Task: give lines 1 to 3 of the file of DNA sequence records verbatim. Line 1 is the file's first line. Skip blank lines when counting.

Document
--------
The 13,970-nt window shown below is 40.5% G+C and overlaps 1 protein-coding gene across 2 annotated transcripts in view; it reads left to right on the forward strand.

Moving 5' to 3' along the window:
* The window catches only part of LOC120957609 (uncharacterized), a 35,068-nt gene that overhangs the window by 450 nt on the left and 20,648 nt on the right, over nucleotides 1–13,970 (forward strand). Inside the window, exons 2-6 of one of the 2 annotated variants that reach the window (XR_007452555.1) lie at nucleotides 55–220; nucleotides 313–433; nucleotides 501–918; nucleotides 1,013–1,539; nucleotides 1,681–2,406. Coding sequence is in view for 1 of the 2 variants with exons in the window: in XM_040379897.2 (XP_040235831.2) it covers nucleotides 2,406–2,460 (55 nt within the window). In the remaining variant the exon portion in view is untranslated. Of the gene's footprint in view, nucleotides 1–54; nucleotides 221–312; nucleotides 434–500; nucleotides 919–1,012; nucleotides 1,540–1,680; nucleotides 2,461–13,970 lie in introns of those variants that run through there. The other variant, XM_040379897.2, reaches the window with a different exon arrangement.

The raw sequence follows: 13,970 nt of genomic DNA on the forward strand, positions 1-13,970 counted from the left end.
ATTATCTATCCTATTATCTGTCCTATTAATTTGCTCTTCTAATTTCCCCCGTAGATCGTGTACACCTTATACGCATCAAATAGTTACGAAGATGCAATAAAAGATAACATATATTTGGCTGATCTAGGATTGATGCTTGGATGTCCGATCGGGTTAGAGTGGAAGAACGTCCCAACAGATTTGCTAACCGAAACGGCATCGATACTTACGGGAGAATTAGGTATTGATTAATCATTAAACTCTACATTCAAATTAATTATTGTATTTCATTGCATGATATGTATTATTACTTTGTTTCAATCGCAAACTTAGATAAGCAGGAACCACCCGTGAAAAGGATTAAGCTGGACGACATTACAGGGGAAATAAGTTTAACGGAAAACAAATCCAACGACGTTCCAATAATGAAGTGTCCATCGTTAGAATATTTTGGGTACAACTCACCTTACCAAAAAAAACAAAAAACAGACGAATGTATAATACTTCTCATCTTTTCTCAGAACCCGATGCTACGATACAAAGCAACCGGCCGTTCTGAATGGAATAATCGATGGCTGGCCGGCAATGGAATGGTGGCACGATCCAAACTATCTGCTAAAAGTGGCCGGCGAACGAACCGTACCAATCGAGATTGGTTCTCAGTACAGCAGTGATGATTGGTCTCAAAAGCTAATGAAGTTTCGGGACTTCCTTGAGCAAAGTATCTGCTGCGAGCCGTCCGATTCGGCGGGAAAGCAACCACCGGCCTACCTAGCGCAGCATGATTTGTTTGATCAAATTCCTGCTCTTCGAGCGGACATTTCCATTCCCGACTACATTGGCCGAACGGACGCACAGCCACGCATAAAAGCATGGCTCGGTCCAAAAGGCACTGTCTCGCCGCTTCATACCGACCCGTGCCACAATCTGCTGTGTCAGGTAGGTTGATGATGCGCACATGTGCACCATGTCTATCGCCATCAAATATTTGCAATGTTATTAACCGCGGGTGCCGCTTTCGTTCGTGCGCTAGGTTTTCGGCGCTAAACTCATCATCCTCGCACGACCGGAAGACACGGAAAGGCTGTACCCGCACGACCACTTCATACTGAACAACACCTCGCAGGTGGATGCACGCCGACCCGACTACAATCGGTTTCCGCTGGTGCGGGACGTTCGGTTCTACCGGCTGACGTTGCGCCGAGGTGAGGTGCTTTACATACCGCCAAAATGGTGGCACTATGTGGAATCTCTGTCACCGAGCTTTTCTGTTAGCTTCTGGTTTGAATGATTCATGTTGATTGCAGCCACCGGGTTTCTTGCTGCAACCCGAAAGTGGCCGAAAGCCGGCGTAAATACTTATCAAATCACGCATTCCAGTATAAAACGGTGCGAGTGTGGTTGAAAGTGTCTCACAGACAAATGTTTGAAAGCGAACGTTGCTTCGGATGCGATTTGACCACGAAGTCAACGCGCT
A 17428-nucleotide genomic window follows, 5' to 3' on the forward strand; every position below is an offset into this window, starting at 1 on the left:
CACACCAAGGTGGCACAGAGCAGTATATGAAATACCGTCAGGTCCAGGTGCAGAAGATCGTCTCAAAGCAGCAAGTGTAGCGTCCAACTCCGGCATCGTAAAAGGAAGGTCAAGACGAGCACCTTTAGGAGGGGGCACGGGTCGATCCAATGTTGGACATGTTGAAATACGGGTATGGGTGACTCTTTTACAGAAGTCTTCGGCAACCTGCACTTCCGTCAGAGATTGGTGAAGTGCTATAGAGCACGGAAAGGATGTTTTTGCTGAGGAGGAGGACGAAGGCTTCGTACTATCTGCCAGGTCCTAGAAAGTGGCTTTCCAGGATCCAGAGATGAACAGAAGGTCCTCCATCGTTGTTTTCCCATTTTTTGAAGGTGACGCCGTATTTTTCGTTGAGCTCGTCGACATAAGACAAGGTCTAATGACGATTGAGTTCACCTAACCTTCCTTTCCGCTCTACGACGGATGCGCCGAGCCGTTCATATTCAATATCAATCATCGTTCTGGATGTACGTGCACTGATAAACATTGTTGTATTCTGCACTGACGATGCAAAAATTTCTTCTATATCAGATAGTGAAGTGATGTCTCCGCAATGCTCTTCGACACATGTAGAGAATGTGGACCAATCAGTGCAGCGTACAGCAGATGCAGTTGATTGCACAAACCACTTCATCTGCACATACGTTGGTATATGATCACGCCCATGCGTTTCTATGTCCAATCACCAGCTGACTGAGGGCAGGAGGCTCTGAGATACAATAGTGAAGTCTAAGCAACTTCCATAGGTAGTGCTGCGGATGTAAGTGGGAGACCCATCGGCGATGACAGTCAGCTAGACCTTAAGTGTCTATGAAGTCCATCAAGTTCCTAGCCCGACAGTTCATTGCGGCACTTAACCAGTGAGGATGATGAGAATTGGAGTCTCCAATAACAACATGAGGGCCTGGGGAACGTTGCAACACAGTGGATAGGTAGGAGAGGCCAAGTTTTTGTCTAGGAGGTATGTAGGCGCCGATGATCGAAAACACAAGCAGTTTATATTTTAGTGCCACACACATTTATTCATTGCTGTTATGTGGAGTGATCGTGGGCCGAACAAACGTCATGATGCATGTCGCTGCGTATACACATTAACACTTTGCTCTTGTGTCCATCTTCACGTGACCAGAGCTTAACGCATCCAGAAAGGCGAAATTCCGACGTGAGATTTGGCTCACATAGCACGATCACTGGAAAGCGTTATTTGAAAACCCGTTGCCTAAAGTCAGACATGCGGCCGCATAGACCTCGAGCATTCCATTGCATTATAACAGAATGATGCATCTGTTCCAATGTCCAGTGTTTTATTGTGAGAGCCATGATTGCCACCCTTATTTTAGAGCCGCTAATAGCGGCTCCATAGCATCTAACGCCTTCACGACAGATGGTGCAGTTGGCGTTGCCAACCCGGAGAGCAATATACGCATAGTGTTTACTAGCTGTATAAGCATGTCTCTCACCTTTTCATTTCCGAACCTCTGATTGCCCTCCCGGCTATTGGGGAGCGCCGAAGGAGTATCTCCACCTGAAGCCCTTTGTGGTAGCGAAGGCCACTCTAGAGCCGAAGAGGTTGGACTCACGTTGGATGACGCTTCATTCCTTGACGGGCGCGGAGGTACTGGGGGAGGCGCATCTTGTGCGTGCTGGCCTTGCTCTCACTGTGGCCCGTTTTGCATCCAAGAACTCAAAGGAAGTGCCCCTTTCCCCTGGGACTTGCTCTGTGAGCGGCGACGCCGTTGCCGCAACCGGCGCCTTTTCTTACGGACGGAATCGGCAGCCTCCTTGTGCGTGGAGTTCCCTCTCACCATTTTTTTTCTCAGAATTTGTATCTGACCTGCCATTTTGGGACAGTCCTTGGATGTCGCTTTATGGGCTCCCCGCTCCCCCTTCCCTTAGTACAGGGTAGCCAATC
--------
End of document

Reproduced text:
The 13,970-nt window shown below is 40.5% G+C and overlaps 1 protein-coding gene across 2 annotated transcripts in view; it reads left to right on the forward strand.

Moving 5' to 3' along the window:
* The window catches only part of LOC120957609 (uncharacterized), a 35,068-nt gene that overhangs the window by 450 nt on the left and 20,648 nt on the right, over nucleotides 1–13,970 (forward strand). Inside the window, exons 2-6 of one of the 2 annotated variants that reach the window (XR_007452555.1) lie at nucleotides 55–220; nucleotides 313–433; nucleotides 501–918; nucleotides 1,013–1,539; nucleotides 1,681–2,406. Coding sequence is in view for 1 of the 2 variants with exons in the window: in XM_040379897.2 (XP_040235831.2) it covers nucleotides 2,406–2,460 (55 nt within the window). In the remaining variant the exon portion in view is untranslated. Of the gene's footprint in view, nucleotides 1–54; nucleotides 221–312; nucleotides 434–500; nucleotides 919–1,012; nucleotides 1,540–1,680; nucleotides 2,461–13,970 lie in introns of those variants that run through there. The other variant, XM_040379897.2, reaches the window with a different exon arrangement.